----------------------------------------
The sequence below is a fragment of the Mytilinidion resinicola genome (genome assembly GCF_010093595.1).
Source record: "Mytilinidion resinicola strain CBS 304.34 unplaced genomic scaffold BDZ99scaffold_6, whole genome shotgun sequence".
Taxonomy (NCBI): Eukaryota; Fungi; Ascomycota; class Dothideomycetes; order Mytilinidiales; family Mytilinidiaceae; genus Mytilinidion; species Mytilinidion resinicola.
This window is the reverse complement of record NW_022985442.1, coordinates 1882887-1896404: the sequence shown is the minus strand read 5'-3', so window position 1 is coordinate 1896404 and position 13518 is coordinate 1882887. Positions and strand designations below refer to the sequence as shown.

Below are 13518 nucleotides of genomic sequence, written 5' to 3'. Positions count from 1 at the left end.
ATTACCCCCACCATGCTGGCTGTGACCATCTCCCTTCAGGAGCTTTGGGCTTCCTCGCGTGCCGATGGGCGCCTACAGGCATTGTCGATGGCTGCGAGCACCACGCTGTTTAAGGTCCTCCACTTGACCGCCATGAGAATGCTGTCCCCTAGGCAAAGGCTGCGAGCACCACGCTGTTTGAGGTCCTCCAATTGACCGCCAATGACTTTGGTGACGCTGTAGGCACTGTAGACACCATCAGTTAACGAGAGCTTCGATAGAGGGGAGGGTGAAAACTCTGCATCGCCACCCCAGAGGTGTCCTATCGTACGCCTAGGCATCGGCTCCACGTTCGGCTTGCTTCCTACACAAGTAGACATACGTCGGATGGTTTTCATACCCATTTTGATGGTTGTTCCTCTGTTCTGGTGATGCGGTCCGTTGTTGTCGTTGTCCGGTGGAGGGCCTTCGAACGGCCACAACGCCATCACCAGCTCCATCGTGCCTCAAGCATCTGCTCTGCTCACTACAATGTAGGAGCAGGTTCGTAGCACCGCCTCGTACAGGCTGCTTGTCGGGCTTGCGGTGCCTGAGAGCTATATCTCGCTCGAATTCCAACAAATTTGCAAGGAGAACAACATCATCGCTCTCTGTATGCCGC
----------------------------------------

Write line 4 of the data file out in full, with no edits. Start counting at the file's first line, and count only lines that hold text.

This window is the reverse complement of record NW_022985442.1, coordinates 1882887-1896404: the sequence shown is the minus strand read 5'-3', so window position 1 is coordinate 1896404 and position 13518 is coordinate 1882887. Positions and strand designations below refer to the sequence as shown.